12. Icotinib combined with rapamycin in a renal transplant recipient with epidermal growth factor receptor-mutated non-small cell lung cancer: A case report

    OpenAIRE

    ZHAO, QIONG; WANG, YINA; TANG, YEMIN; PENG, LING

    2013-01-01

    As kidney transplant recipients are at increased risk of developing cancer, regular monitoring should be undertaken to monitor the balance between immunosuppression and graft function and to identify malignancy. The present study reports the outcome of the treatment of adenocarcinoma of the lung (T1aN0M1a, stage IV) using the molecular-targeted therapy, icotinib, in a 66-year-old male renal transplant patient receiving rapamycin and prednisolone as ongoing renal immunosuppressive therapy. An ...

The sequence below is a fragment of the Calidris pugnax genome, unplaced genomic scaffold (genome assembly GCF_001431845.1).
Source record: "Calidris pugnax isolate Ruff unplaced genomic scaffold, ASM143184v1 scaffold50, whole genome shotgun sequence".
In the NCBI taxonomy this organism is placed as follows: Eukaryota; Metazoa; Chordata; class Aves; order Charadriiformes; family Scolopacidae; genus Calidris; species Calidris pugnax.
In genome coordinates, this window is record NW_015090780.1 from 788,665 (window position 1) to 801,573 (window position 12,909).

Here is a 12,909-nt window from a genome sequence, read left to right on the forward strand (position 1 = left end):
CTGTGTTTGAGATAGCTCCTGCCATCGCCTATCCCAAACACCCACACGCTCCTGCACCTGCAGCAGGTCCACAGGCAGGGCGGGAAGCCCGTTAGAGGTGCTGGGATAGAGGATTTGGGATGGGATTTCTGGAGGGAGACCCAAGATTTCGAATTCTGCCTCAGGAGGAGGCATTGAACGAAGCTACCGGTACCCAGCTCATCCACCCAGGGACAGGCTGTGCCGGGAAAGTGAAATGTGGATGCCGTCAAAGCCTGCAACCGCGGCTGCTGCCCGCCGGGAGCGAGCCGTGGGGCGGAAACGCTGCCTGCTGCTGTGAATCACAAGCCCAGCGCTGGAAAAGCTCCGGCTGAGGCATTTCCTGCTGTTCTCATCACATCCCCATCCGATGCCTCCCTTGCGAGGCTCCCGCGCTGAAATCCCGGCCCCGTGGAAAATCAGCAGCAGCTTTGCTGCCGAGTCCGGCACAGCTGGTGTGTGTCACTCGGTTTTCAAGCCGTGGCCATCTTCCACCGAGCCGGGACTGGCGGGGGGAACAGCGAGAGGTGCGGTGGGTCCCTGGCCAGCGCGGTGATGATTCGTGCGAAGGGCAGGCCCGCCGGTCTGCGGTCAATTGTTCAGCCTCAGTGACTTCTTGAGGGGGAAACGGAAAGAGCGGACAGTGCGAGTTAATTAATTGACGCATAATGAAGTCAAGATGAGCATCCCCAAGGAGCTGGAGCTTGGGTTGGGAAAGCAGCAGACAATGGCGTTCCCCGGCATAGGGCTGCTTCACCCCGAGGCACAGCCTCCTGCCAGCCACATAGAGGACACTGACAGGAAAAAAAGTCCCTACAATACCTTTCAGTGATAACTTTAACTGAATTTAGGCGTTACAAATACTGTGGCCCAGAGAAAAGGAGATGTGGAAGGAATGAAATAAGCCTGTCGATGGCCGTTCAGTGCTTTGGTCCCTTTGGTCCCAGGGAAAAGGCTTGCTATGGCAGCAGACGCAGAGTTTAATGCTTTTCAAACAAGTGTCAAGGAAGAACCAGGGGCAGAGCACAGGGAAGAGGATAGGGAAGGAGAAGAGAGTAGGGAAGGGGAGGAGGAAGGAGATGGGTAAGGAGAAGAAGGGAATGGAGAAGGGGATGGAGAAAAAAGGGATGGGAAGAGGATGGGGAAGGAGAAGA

13. Slow graft function and related risk factors in living donor kidney transplantation

    Directory of Open Access Journals (Sweden)

    Lesan Pezeshki M.

    2008-03-01